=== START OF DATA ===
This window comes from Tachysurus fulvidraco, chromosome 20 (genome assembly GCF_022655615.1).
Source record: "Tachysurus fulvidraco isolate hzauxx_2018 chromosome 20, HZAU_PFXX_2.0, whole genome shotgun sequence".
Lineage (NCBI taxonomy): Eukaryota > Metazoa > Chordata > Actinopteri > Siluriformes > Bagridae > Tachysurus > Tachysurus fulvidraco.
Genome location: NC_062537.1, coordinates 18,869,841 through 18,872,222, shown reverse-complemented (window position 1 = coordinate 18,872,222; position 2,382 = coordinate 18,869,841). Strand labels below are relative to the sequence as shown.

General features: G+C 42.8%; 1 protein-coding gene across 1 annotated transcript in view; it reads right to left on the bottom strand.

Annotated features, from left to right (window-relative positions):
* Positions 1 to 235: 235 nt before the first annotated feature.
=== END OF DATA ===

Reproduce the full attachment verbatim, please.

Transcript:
This window comes from Tachysurus fulvidraco, chromosome 20 (genome assembly GCF_022655615.1).
Source record: "Tachysurus fulvidraco isolate hzauxx_2018 chromosome 20, HZAU_PFXX_2.0, whole genome shotgun sequence".
Lineage (NCBI taxonomy): Eukaryota > Metazoa > Chordata > Actinopteri > Siluriformes > Bagridae > Tachysurus > Tachysurus fulvidraco.
Genome location: NC_062537.1, coordinates 18,869,841 through 18,872,222, shown reverse-complemented (window position 1 = coordinate 18,872,222; position 2,382 = coordinate 18,869,841). Strand labels below are relative to the sequence as shown.

General features: G+C 42.8%; 1 protein-coding gene across 1 annotated transcript in view; it reads right to left on the bottom strand.

Annotated features, from left to right (window-relative positions):
* Positions 1 to 235: 235 nt before the first annotated feature.